One&Only, Hayman part ways
The industry was shocked last month when Travel Daily exclusively revealed the cessation of the partnership between Kerzner’s One&Only Hotels & Resorts and Hayman Island in the Whitsundays. The split came just three years after the resort relaunched under the One&Only brand following a stunning $80 million upgrade.
Hayman closed earlier this year after being smashed by Cyclone Debbie and is currently undergoing further refurbishment — but One&Only won’t be there for the planned reopening in mid-2018, with resort owner Mulpha Corporation confirming it would undertake a formal process to select a “qualified luxury operator to assume the future management of the island”.
Mulpha said it was disappointing to have to close the resort after achieving record trading, but the significant capital works planned would “once again position Hayman as one of the most prestigious luxury resort properties in the Australian market”. For its part One&Only said it remains committed to the Australian market, both via its long-term agreement to manage Emirates’ Wolgan Valley Resort & Spa west of the NSW Blue Mountains, as well as the ongoing growth of Australia and New Zealand as outbound markets to all of the group’s properties across the globe.
Crystal AirCruises repositions
The ambitious growth aspirations of Crystal Cruises appear to have taken a minor detour, with the cancellation of all trips planned for Crystal Skye, the company’s new luxury Boeing 777 aircraft, which will now be deployed to the “special interest charters” market in China. The plane has been chartered for an inaugural 10-day “Golden Week Holiday AirCruise” ex Hong Kong this September, managed by parent company Genting Hong Kong, and thereafter Crystal Skye will be “available for charters and other special interest AirCruises”.
Travellers booked on all previously scheduled Crystal AirCruises journeys in 2017 and 2018 will receive a full refund and a complimentary Crystal Ocean or River Cruise. Crystal president Edie Rodriguez said she was delighted about the deployment of Crystal Skye in the Asia-Pacific region, saying the charter option serves the vast luxury travel market in China and increases Crystal’s brand presence in the region. “As Crystal expands its portfolio of global travel experiences, the shift of Crystal Skye to special interest charters provides a distinct luxury option that is in great demand and is unmatched by any hotel, resort or cruise line in the world,” Rodriguez said.
Cartel case continues
There has been a further development in the Australian Competition and Consumer Commission’s long-running case alleging collusion between airlines on cargo surcharges in the early 2000s, with the High Court of Australia finding that price fixing agreements entered into by Air New Zealand, Garuda Indonesia and other carriers breached Australian competition laws. A range of airlines including Qantas, Singapore Airlines, Cathay Pacific and Emirates have already paid a total of almost $100 million to settle the case, but Garuda and Air NZ lodged appeals based on whether the relevant market is “in Australia”.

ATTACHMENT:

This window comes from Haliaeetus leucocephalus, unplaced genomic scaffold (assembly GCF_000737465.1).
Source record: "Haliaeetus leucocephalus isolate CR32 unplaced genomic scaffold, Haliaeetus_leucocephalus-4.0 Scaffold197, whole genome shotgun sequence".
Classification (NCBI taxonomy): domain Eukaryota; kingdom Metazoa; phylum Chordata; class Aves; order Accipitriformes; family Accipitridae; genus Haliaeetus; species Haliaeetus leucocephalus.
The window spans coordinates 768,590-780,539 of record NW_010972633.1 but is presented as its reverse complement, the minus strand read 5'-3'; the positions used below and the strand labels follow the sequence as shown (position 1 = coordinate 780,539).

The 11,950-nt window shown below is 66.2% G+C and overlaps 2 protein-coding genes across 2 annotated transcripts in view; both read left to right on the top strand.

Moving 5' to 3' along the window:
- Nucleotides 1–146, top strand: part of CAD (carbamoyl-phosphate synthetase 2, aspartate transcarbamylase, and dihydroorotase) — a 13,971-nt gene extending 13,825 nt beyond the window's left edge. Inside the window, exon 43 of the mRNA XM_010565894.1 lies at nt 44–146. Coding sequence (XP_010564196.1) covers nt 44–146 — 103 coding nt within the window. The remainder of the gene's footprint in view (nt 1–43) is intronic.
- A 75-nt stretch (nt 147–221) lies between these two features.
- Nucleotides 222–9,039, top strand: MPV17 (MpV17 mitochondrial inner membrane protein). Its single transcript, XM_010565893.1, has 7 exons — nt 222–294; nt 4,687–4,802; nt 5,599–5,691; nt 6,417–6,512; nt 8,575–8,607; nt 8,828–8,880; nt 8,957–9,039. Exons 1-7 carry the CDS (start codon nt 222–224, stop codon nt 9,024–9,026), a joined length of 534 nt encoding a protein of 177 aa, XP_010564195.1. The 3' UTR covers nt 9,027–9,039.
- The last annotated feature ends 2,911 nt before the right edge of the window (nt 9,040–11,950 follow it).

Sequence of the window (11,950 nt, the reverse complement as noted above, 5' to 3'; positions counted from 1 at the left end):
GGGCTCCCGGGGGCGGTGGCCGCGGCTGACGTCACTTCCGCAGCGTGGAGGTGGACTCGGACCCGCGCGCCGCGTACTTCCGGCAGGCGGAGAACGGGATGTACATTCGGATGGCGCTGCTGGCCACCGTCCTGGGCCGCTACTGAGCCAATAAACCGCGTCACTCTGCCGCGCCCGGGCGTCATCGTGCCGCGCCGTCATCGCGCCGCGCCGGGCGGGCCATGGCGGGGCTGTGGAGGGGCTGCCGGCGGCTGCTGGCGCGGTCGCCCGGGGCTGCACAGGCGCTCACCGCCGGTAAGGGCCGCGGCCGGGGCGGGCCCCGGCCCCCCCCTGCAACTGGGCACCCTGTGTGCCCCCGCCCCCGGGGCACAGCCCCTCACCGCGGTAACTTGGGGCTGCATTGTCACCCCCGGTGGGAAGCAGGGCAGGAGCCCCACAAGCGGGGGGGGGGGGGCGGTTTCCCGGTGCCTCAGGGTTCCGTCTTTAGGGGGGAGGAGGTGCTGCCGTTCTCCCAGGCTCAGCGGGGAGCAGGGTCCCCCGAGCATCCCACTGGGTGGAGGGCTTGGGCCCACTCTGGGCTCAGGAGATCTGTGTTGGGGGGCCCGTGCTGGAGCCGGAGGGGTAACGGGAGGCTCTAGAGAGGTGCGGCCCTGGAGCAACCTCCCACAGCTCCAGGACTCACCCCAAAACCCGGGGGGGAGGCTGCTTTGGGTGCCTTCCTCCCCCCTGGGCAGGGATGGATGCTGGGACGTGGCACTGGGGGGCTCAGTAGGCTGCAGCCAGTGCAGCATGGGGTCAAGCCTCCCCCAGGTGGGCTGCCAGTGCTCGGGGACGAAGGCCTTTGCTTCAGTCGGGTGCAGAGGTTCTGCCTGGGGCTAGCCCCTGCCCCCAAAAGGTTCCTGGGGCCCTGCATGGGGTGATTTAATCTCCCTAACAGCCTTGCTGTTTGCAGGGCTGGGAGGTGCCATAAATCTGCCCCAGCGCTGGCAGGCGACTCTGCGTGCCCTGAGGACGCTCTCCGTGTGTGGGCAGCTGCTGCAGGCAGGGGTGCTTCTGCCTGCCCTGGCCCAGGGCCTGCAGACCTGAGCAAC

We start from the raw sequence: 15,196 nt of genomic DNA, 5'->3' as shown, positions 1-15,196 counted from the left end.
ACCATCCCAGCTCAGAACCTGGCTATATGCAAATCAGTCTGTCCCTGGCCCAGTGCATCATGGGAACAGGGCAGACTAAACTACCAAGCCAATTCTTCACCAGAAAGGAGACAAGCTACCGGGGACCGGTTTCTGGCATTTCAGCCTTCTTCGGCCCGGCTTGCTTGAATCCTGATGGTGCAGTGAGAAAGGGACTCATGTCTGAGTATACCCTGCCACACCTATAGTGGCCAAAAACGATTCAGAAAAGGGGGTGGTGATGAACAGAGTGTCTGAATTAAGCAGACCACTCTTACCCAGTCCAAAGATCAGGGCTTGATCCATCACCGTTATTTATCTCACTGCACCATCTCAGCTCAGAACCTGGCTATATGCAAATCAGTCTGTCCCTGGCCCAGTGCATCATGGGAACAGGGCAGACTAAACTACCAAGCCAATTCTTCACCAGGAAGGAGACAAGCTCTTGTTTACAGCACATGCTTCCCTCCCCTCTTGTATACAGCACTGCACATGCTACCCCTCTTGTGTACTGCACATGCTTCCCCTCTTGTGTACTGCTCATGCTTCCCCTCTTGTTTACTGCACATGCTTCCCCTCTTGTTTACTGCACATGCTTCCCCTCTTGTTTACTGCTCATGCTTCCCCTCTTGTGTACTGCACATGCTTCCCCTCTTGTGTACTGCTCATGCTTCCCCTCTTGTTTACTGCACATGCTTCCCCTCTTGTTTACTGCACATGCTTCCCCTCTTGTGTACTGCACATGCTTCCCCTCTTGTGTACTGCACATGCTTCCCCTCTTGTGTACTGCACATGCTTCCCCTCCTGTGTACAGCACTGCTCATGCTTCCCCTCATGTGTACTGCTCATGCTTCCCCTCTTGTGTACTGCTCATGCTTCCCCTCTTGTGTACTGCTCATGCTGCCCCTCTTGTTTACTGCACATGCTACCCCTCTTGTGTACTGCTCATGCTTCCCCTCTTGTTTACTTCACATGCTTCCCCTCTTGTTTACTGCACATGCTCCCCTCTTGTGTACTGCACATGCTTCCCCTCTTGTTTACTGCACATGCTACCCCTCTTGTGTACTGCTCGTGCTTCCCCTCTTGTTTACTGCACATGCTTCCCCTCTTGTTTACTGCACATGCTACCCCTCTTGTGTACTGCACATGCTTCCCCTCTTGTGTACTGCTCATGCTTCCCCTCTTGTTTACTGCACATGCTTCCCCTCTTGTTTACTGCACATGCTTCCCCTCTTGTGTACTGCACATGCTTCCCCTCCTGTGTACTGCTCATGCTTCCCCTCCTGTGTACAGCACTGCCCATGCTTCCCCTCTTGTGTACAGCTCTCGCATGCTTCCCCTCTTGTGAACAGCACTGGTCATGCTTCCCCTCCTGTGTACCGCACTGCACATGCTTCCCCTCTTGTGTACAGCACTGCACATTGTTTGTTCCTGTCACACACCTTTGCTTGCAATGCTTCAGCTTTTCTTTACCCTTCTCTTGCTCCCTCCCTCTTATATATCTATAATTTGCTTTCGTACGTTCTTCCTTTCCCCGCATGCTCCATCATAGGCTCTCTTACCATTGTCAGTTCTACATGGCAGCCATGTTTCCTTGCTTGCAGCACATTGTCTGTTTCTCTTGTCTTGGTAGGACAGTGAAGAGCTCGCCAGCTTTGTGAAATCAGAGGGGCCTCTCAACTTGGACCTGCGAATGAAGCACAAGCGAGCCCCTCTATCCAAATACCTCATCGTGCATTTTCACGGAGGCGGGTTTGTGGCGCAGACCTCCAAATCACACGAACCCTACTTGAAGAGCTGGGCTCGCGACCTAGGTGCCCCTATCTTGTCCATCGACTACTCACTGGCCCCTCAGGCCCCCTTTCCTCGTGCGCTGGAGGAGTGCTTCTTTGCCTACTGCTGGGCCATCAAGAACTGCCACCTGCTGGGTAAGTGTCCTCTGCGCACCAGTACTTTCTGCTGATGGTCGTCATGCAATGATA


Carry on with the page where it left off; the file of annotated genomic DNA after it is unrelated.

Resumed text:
The High Court dismissed the appeals, with ACCC Commissioner Sarah Court saying “How a market is defined, including considerations of whether conduct occurs in Australia, are critical issues to the understanding and interpretation of Australian competition law”. She said the judgement sends a “clear message that the ACCC is committed to pursuing cartel conduct that impacts on Australian business and consumers”. The cases against Air New Zealand and Garuda will now return to the Federal Court for a hearing which will consider any penalties to be levied against the airlines.
Departure cards depart
From this month travellers leaving Australian airports will no longer have to complete Outgoing Passenger Cards. The move has been mooted for some time following the roll-out of departure SmartGates, and just two weeks ago the Department of Immigration and Border Protection confirmed the cards would no longer be required effective 01 July 2017. Travel agents have been told to no longer provide the cards to passengers leaving from that date, and to remove all existing signage and stocks. Travellers must still report currency movements in excess of $10,000, the department advised.
The changes will also result in a significant revamp of the Australian Bureau of Statistics’ monthly arrival and departure figures. The ABS confirmed that this month’s figures (to be released in September) will be collated based on incoming passengers and reported as “Short Term Visitor Arrivals” and “Short Term Resident Returns”. The changes will also see some details no longer available, including country of disembarkation and stay for departing travellers, permanent departures for Australian residents, and “main reason for journey”. An amended Incoming Passenger Card will be used to collect new data as an alternative to this information.